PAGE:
Active COVID cases in Franklin County drop to 5

MALONE — Franklin County’s active cases of the COVID-19 virus — which had been climbing steadily after a July 10 river outing left at least eight people infected, dropped significantly over the weekend.

The number of active cases of the virus fell from 12 as of Friday morning to seven on Saturday and five on Sunday, County Manager Donna Kissane reported in her daily briefing emails.

The drop indicates that at least seven of those who had been infected due their participation in the river outing have now recovered. The county has reported a total 151 people considered positive for COVID-19, 48 because of test results and another 103 designated as probable — people who had been diagnosed with the virus or been in contact with someone known to be infected but were not tested, refused testing or have not yet received their results — since the county’s first case was reported in late March.

A total of 12,532 diagnostic tests have come back negative.

Despite the decline in positive cases, the number of people in quarantine or isolation rose from 103 on Friday to 139 on Saturday, where it remained Sunday, Kissane reported. Those people are in 60 separate locations throughout the county, she said.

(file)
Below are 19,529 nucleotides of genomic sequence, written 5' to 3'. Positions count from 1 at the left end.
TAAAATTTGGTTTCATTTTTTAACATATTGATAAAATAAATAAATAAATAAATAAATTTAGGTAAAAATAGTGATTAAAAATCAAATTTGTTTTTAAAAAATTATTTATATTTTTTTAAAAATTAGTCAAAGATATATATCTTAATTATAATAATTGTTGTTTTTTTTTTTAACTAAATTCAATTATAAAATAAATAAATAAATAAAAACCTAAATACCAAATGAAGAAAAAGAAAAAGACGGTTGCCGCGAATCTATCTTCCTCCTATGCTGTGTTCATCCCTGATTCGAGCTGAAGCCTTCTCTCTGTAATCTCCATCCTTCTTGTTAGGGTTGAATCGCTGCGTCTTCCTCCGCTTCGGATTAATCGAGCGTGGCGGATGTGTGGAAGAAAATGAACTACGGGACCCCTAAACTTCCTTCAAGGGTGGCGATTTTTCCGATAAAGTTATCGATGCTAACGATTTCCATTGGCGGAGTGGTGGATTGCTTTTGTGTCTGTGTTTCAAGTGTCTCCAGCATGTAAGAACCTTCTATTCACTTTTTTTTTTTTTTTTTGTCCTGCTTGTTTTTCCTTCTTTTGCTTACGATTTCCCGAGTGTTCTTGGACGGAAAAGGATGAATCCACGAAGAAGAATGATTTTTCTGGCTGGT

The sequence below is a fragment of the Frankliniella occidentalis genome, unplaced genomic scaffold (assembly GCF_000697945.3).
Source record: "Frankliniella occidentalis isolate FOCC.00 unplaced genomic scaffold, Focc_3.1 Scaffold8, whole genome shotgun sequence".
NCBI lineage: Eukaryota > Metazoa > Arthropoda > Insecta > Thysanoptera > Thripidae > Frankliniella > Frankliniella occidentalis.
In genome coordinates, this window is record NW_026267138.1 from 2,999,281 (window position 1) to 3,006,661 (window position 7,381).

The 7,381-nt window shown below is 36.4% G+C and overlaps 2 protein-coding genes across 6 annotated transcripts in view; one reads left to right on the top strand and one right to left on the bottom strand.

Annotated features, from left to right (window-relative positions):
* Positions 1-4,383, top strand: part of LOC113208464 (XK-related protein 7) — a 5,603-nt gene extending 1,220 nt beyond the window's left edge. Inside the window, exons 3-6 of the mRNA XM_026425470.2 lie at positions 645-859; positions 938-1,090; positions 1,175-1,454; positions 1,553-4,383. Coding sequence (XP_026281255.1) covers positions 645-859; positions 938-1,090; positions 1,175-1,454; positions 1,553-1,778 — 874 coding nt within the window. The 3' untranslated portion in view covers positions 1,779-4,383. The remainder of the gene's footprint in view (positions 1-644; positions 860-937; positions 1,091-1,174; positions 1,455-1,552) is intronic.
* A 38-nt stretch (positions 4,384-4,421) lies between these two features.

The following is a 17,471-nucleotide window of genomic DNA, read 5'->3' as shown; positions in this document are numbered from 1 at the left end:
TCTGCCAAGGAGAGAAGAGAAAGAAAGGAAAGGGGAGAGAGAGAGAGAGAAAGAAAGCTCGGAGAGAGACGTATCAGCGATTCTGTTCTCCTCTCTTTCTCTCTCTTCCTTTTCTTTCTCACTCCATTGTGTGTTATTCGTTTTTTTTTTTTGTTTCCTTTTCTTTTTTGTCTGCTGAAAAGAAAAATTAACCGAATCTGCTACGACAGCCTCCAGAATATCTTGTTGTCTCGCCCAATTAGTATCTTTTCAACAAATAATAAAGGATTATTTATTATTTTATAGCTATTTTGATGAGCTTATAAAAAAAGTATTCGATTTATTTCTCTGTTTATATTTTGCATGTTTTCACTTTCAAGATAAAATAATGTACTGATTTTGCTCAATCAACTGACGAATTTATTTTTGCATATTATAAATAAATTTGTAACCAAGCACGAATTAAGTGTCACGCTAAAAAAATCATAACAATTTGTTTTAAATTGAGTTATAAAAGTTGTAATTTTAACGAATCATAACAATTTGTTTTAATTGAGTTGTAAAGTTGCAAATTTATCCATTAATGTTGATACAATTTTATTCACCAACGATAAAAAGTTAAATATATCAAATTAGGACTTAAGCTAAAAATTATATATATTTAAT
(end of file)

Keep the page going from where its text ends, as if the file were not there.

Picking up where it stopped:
The isolations are largely clustered in two areas of the county — the northwest corner, which includes Akwesasne and the town of Bombay, with 24 and 13, respectively, and the southwest corner, where the town of Tupper Lake has 23 in isolation or quarantine and the sparsely populated town of Santa Clara (population 335, according to the most recent census data) has the highest number in the county at 25, according to a map prepared by the North Country Crime Analysis Center showing the numbers as of noon Friday.

Santa Clara does have a large population of seasonal residents whose numbers are not reflected in the census data.

Kissane, who is also a member of the Malone Central School District Board of Education, called on county residents to continue to practice safety measures to prevent the spread of the disease — or to begin doing so if they are not already.

“Many opinions on opening schools and the structure selected have been voiced,” Kissane noted in her email. “During the next month, schools would have a higher chance of success if the public health recommendations across the world were followed. If people want to see in-person, fully operational schools and you have not been receptive to wearing face coverings, socially distancing 6’ or more and all the other precautionary measures recommended around sanitization, hand washing, and limited gatherings, please reconsider.

“It is our best chance to minimize the risk and spread to our entire community – both strong and vulnerable community members,” she wrote.

Johnson Newspapers 7.1

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